Cell cycle arrest

   The cell cycle is a series of events which takes place in a cell, leading to its division and duplication. It consists of four distinct phases; G1 phase, S phase (synthesis), G2 phase (collectively known as interphase) and M phase (mitosis). Multiple checkpoints have been identified to verify whether the processes at each phase of the cell cycle have been accurately completed before progression into the next phase. Cell cycle may be altered following exposure to Pg. Previous studies have suggested several mechanisms for these effects, such as modulation of cell signaling molecules in the cell cycle machinery. Punica granatum extract (PE) inhibited the proliferation of mouse mammary cancer cell line (WA4), derived from mouse MMTV-Wnt-1 mammary tumors in a time and concentration-dependent manner through an arrest of cell cycle progression in the G0/G1 phase (62). Ellagitannins, derived from Pg juice, and their metabolites, urolithins exhibit dose and time-dependent decreases in cell proliferation and clonogenic efficiency of HT-29 cells through cell cycle arrest in the G0/G1 and G2/M stages of the cell cycle followed by induction of apoptosis (43). Moreover, Pg treatment induced a dose-dependent arrest in the G0/G1 phase of the cell cycle which was assessed by DNA cell cycle analysis in the lung cancer cell line (A549) (63). Pg pretreatment of normal human epidermal keratinocytes (NHEK) has been found to increase the cell cycle arrest induced by UVA in the G1 phase of the cell cycle (64). Furthermore, Androgen-independent cell line, DU 145 has shown a significant increase from 11% to 22% in G2/M cells (p < 0.05) by treatment with (35 μg/mL) Pg cold-pressed oil (65). Ellagic acid is a phenolic compound, which may belong to Pg, and induces cell cycle arrest and apoptosis in T24 human bladder cancer cells in-vitro through induced G0/G1 phase arrest, increased p53 and p21 and decreased cyclin-dependent kinase (Cdk2) gene expression (65). Cdks as the mainly one Cdk4 is a key key molecule in the regulation of cell cycle progression at the G1-S phase restriction point is inhibited by p16 (INK4a), a tumor suppressor. It has been reported that the N-terminal of different truncated p16 (INK4a) molecules is not crucial for the interaction with Cdk4 (66). However, Ostad et al. have previously shown that the C-terminal domain of p16 (INK4a) is adequate in inducing cell cycle arrest, growth inhibition, and CDK4/6 interaction (68).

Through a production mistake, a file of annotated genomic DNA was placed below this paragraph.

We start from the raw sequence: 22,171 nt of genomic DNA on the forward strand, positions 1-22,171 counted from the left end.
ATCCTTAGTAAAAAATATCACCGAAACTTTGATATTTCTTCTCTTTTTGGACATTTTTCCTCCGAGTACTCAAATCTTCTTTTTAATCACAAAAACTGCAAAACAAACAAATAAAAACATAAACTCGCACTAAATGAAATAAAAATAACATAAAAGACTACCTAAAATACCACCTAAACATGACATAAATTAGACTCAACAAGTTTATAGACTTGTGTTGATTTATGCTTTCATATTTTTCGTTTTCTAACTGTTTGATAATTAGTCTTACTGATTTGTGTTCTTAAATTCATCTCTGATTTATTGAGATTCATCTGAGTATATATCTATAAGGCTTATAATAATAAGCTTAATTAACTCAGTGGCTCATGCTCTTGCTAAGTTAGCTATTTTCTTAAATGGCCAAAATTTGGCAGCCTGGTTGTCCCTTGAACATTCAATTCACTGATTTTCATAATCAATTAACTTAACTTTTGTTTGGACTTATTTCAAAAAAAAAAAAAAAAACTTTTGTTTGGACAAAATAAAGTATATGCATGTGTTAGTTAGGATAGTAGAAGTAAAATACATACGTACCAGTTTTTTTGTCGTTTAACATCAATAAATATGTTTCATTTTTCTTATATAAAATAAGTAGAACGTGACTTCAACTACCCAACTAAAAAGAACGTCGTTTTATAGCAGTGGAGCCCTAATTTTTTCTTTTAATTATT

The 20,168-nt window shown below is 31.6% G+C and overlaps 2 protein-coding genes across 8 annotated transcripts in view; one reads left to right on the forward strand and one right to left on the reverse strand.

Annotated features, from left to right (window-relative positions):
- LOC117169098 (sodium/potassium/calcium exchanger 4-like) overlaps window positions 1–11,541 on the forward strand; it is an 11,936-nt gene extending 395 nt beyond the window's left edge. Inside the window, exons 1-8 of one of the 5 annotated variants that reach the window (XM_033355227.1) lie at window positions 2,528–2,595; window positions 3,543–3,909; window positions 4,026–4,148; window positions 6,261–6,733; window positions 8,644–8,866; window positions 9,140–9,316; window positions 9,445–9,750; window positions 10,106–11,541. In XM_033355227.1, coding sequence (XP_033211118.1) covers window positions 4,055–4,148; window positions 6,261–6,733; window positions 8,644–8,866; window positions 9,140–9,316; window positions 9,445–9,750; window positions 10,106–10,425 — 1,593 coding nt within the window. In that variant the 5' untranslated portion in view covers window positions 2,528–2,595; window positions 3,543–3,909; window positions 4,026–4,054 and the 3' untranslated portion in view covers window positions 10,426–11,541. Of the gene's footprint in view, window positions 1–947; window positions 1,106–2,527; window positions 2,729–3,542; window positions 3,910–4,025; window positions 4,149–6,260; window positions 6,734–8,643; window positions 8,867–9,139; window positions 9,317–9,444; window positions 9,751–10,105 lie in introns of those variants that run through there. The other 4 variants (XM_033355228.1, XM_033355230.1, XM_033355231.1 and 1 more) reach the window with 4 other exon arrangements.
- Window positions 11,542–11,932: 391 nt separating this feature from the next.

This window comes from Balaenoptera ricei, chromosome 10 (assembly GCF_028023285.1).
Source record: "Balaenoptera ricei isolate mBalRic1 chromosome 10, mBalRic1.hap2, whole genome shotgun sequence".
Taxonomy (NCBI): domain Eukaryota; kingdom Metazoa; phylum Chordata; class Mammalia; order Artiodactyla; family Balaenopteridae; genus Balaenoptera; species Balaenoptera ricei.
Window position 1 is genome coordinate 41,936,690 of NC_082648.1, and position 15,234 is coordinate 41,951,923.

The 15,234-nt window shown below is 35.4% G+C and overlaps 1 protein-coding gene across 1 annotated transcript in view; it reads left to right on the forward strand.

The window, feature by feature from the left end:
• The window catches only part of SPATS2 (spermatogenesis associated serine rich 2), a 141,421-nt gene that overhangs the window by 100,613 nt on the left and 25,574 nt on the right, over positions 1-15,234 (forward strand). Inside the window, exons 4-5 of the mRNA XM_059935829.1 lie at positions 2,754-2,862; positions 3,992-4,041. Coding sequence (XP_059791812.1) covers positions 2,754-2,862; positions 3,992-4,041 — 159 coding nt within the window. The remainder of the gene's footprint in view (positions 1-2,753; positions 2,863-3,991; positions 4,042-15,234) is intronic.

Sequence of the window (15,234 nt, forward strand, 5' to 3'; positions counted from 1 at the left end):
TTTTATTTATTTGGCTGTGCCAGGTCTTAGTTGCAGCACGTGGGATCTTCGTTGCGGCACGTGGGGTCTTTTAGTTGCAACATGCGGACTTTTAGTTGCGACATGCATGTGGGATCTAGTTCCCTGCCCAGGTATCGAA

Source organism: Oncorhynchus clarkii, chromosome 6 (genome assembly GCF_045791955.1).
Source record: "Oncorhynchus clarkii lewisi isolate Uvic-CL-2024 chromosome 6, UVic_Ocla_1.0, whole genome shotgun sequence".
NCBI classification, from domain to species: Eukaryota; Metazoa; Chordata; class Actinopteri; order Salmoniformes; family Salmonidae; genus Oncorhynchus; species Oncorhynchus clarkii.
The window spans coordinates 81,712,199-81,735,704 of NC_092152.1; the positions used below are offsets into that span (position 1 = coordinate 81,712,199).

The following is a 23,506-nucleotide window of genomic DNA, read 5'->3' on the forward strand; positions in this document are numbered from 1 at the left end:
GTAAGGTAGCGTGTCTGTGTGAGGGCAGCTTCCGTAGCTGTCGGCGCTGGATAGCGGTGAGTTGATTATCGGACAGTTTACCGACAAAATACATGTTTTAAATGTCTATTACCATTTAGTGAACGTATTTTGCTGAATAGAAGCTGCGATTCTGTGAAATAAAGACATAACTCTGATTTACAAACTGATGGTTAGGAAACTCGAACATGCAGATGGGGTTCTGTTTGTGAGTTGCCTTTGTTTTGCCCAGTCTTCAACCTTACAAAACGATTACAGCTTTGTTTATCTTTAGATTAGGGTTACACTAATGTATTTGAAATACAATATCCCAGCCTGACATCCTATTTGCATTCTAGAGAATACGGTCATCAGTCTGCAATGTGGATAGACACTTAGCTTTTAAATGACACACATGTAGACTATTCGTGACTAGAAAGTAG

Apoptosis